Seriously, thanks and congrats and on the tv interviews! How fun!

    Kelli´s last blog post..Guest Blogger

    • Oh that’s funny! Not really the direction I was thinking, but Doug and I would love to be on Amazing Race! We love adventuresome travel, and Doug can be pretty shrewd like Boston Rob. I haven’t seen the show in a long time but I loved the season finale when a woman had to shave her head to win. That was the couple I was rooting for, and it was a tear-jerking moment. Oh yes, that was a good show.

  5. Wow and I thought I was doing well:

    I am very challenged by these zero rubbish folks, thanks for the link.

    renee @ FIMBY´s last blog post..A pretty corner of my home (& an easy how-to)

  6. I have no illusions that we’d truly be able to reduce our refuse so impressively, but moving into our own house has made me much more aware of the trash we are producing. We didn’t have the opportunity to recycle in our apartment complex, but now have our nice big recycling cart which always goes out to the curb full each week. And now that we are recycling I notice that most of the trash we produce is fruit, vegetable and coffee refuse that we can easily compost. So I’ll be starting our compost pile very soon. In our situation there will also be the bonus of saving money. We pay for our trash service based on the size of our trash receptacle. We inherited the largest trash cart from the previous homeowners, but I can exchange it for a smaller cart which we will do once we have an idea of our trash production post-composting. Lower bill, less trash, free compost- sounds good to me!

    Jessica´s last blog post..Homeownership Is Not All It’s Cracked Up To Be (no pun intended)

  7. My latest post is how we have cut down not only on our trash but also the amount we have to recycle. Extremes are interesting but we can each make a big difference with our own small changes. I’m looking forward to reading their story. Thanks.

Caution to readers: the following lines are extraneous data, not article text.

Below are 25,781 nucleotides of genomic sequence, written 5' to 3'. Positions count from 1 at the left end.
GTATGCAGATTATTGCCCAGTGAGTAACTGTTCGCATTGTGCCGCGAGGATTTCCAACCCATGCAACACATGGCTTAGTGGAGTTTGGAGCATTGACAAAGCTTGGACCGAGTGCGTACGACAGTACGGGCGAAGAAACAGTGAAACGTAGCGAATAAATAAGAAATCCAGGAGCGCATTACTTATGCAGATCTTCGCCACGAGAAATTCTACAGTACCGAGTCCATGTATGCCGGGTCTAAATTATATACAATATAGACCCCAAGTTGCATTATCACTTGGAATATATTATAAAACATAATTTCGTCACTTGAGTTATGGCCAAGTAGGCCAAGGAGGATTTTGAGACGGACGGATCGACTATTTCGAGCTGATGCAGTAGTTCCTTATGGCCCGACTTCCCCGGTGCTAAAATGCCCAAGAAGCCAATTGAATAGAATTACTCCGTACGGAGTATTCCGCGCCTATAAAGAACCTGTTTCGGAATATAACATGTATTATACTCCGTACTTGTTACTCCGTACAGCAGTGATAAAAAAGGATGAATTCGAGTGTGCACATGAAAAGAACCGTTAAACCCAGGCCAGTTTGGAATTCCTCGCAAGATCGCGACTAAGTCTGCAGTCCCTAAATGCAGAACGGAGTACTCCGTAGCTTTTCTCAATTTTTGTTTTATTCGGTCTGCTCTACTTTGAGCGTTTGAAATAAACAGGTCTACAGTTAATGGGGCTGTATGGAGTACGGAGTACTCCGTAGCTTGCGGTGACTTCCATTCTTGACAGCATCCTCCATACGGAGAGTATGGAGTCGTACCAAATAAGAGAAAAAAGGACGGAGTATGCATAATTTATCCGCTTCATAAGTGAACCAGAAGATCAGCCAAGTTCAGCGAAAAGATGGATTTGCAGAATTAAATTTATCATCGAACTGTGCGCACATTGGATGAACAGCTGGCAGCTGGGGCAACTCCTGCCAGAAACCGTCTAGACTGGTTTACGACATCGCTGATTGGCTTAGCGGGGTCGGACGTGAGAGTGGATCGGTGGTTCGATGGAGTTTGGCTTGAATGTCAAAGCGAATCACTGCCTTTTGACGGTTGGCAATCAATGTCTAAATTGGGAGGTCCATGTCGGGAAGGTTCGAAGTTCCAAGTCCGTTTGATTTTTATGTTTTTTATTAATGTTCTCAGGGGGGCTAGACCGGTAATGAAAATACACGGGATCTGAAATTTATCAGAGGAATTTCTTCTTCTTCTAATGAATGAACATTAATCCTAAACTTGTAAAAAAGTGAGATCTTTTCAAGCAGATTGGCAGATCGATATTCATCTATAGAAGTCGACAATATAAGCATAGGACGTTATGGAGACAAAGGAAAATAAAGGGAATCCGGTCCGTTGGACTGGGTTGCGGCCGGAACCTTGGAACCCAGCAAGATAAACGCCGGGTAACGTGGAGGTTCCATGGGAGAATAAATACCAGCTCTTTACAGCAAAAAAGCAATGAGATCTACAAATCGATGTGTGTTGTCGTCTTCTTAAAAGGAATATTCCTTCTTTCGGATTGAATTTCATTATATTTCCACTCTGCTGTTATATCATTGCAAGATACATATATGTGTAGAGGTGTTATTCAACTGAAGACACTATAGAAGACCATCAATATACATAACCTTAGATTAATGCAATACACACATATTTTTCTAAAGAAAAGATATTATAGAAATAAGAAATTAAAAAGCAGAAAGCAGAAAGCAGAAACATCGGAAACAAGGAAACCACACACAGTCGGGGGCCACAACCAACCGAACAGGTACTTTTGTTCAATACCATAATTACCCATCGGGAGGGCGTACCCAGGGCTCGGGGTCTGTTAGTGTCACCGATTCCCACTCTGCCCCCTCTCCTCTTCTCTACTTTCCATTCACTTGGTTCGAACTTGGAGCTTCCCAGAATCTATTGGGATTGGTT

Nina´s last blog post..Toward less recycling

  8. Thanks for the link. I spent quite a bit of time on their site before coming back to comment. We just started composting a week or so ago and it’s amazing at the amount of ‘rubbish’ you send out to the trash man each week that could be ‘diverted’ to other/greater uses.

    The excess packaging really gets me too, especially the way items are secured to deter theft. It’s just added packaging and more for the landfill.

    Thanks for sharing, I’ll be doing a few ‘zero waste’ Google searches myself to see what more we can do.

    Shanna´s last blog post..What’s in our Garden

  9. awesome! thank you so much for linking to this and blogging about it!

    nicola´s last blog post..best pizza in the universe

  10. Thanks for sharing this story! When we were in the US suburbs over the last two weeks, I was blown away by the trash being generated. A garbage bag add says that the average house fills 3 1/2 of their bags a week. Crazy!

    They forgot to mention that the waste was how much AMERICANS created.

    Katie at makingthishome.com´s last blog post..Flying Over Canyonlands

    • I’m an American, and I have NEVER made this much trash a week in my life! We are in the process of moving out of our old house while friends of ours are moving into it to rent from us, and so we had 7 people for a while – and even then, we filled ONE bag in ONE trashcan, and the bag itself was only thrown out when it needed it. And we always filled our recycle bin as well! I can’t imagine having 3 bags full of trash every week! Then again, maybe they aren’t the pack rats my family is, and they throw out their old ‘stuff’?

  11. Question: I’ve been a long time follower. I love your tips and encouragement to live a better more fulfilling life. I know that you and your family live in an apartment and I was wondering how you manage to recycle and if you had a compost bin, if so how do you organize and manage those things? Our complex doesn’t offer a recycling dumpster and I find it very hard to have storage for trash,recycling,and a compost in our tiny apartment for 3 people. Any advice?

    Thank you, Tassie.